As an addendum to our earlier article on passive solar house design basics, I thought that it would be worth providing an overview of some of the possibilities when it comes to the design of attached passive solar greenhouses and/or solariums.
Such additions to a passive solar home can be quite effective when it comes to improving solar gain during the day in cold-weather climates and/or seasons, and also when it comes to improving daylighting. The addition of a greenhouse or solarium, of course, brings with it other benefits as well — which aren’t much available any other way (to be discussed below).
To start things off here, I’ll provide a differentiation of the terms “greenhouse” and “solarium” — and also “sunroom” as well.
A greenhouse in this context is a building featuring large-amounts of transparent glazing of some kind and utilizing passive solar building design principles, with the intent being to allow for the out-of-season growth and/or survival of vegetative life. An attached greenhouseis the same, but shares one or more walls with the main building or home.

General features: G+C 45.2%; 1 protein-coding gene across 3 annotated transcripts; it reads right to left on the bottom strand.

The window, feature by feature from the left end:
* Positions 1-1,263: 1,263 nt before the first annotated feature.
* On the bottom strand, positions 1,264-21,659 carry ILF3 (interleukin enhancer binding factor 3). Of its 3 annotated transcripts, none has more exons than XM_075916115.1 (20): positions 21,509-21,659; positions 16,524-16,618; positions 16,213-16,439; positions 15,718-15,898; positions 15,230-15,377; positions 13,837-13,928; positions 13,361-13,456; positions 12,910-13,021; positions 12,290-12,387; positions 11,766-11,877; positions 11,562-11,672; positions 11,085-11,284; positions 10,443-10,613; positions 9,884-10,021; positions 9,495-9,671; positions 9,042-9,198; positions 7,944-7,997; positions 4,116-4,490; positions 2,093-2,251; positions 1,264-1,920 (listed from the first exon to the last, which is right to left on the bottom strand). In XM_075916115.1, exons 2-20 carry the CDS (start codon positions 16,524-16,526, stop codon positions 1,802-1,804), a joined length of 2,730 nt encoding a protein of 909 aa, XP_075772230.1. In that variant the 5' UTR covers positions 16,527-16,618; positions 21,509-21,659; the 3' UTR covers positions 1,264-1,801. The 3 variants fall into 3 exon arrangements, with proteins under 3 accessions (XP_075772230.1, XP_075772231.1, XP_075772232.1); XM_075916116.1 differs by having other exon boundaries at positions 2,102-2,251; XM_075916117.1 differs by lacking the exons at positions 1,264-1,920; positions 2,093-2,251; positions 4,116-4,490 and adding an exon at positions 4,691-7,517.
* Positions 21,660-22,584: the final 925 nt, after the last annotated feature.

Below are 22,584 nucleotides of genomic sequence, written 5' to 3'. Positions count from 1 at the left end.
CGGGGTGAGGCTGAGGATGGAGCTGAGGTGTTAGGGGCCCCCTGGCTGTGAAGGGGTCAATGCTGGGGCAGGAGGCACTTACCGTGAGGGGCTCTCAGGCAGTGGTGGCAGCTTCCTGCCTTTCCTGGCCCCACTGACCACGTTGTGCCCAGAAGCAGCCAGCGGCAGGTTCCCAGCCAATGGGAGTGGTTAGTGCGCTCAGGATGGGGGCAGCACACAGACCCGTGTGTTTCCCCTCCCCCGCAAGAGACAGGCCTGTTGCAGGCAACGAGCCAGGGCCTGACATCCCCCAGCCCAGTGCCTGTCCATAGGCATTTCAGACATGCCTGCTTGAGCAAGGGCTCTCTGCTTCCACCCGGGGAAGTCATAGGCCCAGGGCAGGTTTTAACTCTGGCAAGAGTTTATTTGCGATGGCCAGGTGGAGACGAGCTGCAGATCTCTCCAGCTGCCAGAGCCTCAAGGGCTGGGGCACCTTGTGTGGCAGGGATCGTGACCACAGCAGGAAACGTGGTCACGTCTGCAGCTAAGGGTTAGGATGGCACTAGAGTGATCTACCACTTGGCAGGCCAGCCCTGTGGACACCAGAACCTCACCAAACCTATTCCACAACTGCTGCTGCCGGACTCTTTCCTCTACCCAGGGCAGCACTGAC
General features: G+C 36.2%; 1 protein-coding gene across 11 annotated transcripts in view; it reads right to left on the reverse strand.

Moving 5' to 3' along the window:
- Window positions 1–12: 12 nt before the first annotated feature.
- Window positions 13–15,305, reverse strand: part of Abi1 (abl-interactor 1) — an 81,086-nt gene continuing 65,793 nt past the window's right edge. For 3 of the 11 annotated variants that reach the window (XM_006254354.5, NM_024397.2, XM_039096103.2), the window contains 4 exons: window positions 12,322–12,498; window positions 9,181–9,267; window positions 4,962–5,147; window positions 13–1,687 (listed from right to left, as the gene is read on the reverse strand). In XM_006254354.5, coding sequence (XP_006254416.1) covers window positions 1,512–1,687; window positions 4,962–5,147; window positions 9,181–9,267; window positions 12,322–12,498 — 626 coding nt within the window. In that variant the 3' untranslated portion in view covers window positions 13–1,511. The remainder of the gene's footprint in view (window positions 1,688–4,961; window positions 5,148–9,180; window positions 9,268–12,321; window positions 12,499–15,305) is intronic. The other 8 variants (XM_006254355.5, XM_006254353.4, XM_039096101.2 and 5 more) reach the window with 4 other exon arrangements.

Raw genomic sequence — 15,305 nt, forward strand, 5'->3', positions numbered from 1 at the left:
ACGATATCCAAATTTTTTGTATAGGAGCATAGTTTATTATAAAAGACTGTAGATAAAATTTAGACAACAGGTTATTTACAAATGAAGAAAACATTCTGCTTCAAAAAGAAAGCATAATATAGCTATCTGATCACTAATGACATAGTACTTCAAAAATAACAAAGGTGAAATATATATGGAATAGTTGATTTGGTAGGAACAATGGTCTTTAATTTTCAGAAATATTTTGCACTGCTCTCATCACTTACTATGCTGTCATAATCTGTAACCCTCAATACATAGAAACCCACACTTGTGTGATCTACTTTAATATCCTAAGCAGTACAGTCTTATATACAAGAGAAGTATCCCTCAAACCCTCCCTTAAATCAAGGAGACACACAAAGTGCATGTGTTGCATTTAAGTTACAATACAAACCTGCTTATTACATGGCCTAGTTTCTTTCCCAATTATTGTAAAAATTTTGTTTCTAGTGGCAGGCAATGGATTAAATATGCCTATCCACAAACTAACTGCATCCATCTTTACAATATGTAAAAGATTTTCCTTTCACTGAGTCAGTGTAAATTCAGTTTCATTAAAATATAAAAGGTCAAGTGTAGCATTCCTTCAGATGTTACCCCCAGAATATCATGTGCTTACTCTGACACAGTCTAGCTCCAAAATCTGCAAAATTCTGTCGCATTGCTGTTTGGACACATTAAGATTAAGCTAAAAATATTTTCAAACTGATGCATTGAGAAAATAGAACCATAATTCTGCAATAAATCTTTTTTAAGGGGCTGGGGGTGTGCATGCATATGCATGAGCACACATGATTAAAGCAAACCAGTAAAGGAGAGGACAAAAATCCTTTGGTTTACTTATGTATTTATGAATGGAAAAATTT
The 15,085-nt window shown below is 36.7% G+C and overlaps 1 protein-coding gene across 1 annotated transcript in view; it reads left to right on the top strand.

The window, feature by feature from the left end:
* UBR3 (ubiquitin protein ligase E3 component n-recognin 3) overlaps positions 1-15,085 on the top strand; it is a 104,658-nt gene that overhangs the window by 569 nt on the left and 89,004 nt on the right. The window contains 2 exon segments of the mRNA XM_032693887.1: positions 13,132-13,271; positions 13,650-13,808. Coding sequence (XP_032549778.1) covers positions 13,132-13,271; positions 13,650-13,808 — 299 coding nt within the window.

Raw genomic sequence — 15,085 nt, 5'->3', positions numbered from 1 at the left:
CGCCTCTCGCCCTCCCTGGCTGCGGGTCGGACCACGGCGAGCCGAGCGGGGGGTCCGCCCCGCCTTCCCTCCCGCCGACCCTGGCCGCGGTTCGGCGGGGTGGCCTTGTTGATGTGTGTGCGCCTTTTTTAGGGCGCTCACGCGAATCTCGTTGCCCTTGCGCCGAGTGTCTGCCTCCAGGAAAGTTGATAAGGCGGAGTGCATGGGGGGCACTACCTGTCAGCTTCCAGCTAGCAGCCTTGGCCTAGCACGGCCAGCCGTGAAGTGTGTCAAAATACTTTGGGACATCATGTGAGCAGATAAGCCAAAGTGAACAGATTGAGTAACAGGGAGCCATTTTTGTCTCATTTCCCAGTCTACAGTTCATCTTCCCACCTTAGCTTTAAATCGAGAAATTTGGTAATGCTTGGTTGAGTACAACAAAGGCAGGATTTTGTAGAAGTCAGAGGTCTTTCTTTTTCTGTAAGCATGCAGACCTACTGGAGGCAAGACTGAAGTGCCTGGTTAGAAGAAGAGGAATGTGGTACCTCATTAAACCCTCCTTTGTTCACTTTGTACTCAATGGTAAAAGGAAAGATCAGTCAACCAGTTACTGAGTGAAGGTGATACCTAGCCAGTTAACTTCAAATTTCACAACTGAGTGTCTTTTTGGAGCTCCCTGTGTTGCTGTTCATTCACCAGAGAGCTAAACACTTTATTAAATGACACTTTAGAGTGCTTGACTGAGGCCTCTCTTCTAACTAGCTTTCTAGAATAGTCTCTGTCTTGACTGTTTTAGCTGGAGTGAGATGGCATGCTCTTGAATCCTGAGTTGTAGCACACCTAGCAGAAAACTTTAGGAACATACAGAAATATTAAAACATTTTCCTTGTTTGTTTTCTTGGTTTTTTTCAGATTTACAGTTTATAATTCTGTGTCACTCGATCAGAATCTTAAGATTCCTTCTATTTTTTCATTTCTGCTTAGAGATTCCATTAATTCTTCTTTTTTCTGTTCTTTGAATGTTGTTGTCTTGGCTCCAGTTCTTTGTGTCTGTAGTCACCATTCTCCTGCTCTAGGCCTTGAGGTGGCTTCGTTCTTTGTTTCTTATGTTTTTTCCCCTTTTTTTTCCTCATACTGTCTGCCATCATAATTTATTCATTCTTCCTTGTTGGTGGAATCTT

A solarium then, in the same context, is usually a portion of a building that utilizes the same passive solar design principles with the aim of maximizing solar gain during the cooler times of the year (e.g. the winter). Such building additions often utilize open roofs (glazed, that is, rather than covered in opaque material) and large amounts of thermal mass (such as stone floors to absorb the Sun’s heat during the day and discharge it into the air at night). Solariums are much more common in high-latitude regions than elsewhere — with the aim being to provide residents with an insulated room where they can enjoy the sunlight even in the depths of winter. Often, window quilts are utilized to reduce thermal losses when the sun isn’t out in conjunction with solariums.
A sunroom by contrast is usually simply a room oriented so as to receive high levels of light at the desired times of year, and featuring a large array of windows. If paired with high levels of thermal mass, such rooms can be useful in passive solar homes, but they are fundamentally different than solariums (also sometimes known as conservatories), and also from greenhouses.